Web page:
Although I had studied in Kazakhstan in the past, my travels were largely limited to the two most populous cities and their various tourist traps. During my internship this summer, I had the opportunity to visit a smaller town to work with high school students who might apply to U.S. universities. I only had four days in Taraz, but it was an unforgettable experience.
Taraz is a historical city, said to be the place where Janibek Khan and Kerei Khan first established the Kazakh Khanate. All over the city, there are monuments to represent Kazakhstan’s history through the ages. There are mausoleums that date back to the 11-12 centuries as well as newer monuments that recognize the history of the Khanate and the Soviet period.
Taraz is also a city with an energetic population that comes to life in the evenings. Every evening during summer, they close one of the main avenues that sits in front of Taraz Square, and they set up different kinds of entertainment for residents. There are bicycles, hover boards, tiny remote control cars that toddlers can ride in, and other various wheeled-contraptions that people can rent. Kids can also play carnival-style games, like throwing darts to pop balloons, or fishing for prizes. For teens and young adults, there was also a station to play a virtual reality game with an Oculus Rift headset. Featuring both traditional carnival rides and games as well as more high-tech, modern additions, these evening gatherings attracted a large amount of people—seemingly of all ages. I have seen similar events in the U.S., but they are usually festivals that come to town for only a week or so. I was amazed when the students told me they do this all summer.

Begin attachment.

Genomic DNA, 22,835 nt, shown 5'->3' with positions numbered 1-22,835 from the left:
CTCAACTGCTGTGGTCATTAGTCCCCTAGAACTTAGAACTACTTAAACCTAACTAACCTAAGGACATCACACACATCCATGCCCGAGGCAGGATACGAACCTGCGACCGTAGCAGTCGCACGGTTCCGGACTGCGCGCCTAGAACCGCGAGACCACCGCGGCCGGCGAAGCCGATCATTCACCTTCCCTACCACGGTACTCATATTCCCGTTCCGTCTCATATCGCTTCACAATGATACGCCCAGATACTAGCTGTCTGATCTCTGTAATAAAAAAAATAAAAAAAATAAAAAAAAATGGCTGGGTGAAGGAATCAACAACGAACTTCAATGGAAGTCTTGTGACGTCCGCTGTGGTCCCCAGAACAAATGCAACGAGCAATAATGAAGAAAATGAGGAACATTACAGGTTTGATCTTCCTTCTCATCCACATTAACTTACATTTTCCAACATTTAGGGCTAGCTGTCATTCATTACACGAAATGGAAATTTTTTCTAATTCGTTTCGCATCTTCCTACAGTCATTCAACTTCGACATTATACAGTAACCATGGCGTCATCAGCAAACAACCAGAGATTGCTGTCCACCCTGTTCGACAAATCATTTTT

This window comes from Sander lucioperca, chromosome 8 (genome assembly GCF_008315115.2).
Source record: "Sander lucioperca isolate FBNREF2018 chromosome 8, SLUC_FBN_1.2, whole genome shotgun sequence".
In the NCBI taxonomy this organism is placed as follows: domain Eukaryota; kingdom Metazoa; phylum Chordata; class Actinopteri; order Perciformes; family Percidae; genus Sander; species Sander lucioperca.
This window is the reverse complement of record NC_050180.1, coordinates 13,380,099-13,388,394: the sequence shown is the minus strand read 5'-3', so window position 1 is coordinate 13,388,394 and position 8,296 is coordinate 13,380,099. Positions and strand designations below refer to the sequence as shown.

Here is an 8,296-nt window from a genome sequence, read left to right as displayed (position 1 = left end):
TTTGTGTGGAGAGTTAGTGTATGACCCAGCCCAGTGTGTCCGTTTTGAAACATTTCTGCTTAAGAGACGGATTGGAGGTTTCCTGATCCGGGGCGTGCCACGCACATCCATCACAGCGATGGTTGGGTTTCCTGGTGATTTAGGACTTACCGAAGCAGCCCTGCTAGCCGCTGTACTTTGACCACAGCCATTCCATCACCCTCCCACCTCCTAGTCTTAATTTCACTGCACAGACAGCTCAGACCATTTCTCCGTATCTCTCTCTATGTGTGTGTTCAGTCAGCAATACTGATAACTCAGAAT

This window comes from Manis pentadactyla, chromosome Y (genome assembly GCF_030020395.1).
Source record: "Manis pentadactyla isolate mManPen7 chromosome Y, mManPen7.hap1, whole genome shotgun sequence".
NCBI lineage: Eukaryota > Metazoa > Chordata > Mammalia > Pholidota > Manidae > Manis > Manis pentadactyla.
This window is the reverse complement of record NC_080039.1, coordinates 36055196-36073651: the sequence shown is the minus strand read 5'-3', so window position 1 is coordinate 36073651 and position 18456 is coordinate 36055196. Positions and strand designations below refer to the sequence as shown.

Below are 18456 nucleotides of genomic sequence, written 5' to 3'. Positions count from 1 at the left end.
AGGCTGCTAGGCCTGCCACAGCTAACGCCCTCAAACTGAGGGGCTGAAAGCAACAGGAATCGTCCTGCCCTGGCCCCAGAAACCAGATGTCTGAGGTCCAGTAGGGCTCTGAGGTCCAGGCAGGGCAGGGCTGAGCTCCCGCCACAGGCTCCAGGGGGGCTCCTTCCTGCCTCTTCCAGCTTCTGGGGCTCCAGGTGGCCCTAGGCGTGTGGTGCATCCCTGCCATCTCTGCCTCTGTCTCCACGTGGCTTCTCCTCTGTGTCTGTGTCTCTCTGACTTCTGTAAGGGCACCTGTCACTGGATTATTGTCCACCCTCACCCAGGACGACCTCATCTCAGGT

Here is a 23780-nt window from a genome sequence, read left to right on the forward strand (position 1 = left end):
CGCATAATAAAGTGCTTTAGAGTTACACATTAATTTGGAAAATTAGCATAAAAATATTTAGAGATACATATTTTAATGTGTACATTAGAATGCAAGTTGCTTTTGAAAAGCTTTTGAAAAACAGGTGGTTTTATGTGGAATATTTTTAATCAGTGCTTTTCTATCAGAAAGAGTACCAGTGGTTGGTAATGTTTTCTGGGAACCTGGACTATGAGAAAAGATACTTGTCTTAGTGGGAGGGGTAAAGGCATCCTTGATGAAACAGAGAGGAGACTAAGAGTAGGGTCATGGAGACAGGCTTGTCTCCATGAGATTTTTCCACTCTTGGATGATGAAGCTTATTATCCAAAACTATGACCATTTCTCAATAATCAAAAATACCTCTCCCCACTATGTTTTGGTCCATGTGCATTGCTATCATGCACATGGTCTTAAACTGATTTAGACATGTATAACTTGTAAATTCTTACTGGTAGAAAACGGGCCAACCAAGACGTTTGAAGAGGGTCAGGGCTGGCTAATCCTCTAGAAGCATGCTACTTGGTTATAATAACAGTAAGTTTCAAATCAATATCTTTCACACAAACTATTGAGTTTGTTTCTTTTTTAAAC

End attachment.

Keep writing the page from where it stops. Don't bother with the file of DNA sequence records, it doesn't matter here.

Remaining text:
My native Kazakh boss who traveled with me was also amazed by the night life in Taraz, but it was an entirely different aspect of their evening activities that struck her. She noticed that many of the small children who came out to play in the evening were shepherded by their fathers rather than their mothers. Throughout our days in Taraz, we noticed that during the daytime, we would see mothers walking around with their children, but fathers seemed to largely take over that role for all the fun and games. My boss thought this was a bit unusual for Kazakh men, but we were both encouraged to see all of these young fathers playing with their kids and enjoying their childhoods with them.
Of course, the most memorable part of the trip was the students we worked with. Throughout my time in Kazakhstan this summer, I have enjoyed getting to know bright teenagers and hear about their visions for the future as well as their impressions of America. Despite the fact that we only had four days in Taraz, I got to know each of the students, and I hope I was able to impart some helpful knowledge to prepare them for their futures. It is no surprise that teens who sign up for a camp to learn about applying to U.S. universities would be intelligent and high achievers, but I was pleased to get to know kids who are also thoughtful, creative, talented, and kind.
By: Abigail Mayhugh
Term: Summer 2017